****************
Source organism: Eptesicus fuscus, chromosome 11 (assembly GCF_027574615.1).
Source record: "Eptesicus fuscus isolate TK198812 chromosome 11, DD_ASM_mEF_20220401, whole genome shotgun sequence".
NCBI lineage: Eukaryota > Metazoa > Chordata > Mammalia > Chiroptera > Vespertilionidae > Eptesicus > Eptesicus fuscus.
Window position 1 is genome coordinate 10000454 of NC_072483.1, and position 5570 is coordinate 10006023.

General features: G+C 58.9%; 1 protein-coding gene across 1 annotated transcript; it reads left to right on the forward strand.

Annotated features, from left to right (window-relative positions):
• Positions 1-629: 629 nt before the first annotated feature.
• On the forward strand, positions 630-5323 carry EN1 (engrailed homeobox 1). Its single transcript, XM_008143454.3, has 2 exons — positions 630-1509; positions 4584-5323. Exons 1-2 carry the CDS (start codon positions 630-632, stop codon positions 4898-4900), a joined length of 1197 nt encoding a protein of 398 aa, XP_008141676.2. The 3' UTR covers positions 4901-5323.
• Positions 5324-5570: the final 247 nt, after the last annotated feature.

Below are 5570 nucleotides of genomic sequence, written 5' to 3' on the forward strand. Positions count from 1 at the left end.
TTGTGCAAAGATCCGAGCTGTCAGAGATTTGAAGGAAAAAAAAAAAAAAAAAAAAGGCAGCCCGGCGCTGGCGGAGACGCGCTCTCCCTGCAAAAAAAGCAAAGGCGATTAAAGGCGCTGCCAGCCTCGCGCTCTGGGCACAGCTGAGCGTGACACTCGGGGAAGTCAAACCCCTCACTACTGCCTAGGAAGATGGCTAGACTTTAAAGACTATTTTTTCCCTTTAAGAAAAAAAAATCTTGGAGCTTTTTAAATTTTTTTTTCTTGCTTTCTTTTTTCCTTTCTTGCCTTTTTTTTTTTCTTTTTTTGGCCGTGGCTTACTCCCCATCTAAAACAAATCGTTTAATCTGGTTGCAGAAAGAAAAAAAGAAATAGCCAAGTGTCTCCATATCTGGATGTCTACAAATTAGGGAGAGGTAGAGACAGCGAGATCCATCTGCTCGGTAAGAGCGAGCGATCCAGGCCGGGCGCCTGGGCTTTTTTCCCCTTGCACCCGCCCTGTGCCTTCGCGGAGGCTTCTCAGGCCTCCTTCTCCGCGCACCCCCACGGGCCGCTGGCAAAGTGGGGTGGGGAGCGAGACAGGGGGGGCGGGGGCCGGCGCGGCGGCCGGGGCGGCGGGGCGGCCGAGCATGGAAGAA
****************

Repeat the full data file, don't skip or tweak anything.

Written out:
Source organism: Eptesicus fuscus, chromosome 11 (assembly GCF_027574615.1).
Source record: "Eptesicus fuscus isolate TK198812 chromosome 11, DD_ASM_mEF_20220401, whole genome shotgun sequence".
NCBI lineage: Eukaryota > Metazoa > Chordata > Mammalia > Chiroptera > Vespertilionidae > Eptesicus > Eptesicus fuscus.
Window position 1 is genome coordinate 10000454 of NC_072483.1, and position 5570 is coordinate 10006023.

General features: G+C 58.9%; 1 protein-coding gene across 1 annotated transcript; it reads left to right on the forward strand.

Annotated features, from left to right (window-relative positions):
• Positions 1-629: 629 nt before the first annotated feature.
• On the forward strand, positions 630-5323 carry EN1 (engrailed homeobox 1). Its single transcript, XM_008143454.3, has 2 exons — positions 630-1509; positions 4584-5323. Exons 1-2 carry the CDS (start codon positions 630-632, stop codon positions 4898-4900), a joined length of 1197 nt encoding a protein of 398 aa, XP_008141676.2. The 3' UTR covers positions 4901-5323.
• Positions 5324-5570: the final 247 nt, after the last annotated feature.

Below are 5570 nucleotides of genomic sequence, written 5' to 3' on the forward strand. Positions count from 1 at the left end.
TTGTGCAAAGATCCGAGCTGTCAGAGATTTGAAGGAAAAAAAAAAAAAAAAAAAAGGCAGCCCGGCGCTGGCGGAGACGCGCTCTCCCTGCAAAAAAAGCAAAGGCGATTAAAGGCGCTGCCAGCCTCGCGCTCTGGGCACAGCTGAGCGTGACACTCGGGGAAGTCAAACCCCTCACTACTGCCTAGGAAGATGGCTAGACTTTAAAGACTATTTTTTCCCTTTAAGAAAAAAAAATCTTGGAGCTTTTTAAATTTTTTTTTCTTGCTTTCTTTTTTCCTTTCTTGCCTTTTTTTTTTTCTTTTTTTGGCCGTGGCTTACTCCCCATCTAAAACAAATCGTTTAATCTGGTTGCAGAAAGAAAAAAAGAAATAGCCAAGTGTCTCCATATCTGGATGTCTACAAATTAGGGAGAGGTAGAGACAGCGAGATCCATCTGCTCGGTAAGAGCGAGCGATCCAGGCCGGGCGCCTGGGCTTTTTTCCCCTTGCACCCGCCCTGTGCCTTCGCGGAGGCTTCTCAGGCCTCCTTCTCCGCGCACCCCCACGGGCCGCTGGCAAAGTGGGGTGGGGAGCGAGACAGGGGGGGCGGGGGCCGGCGCGGCGGCCGGGGCGGCGGGGCGGCCGAGCATGGAAGAA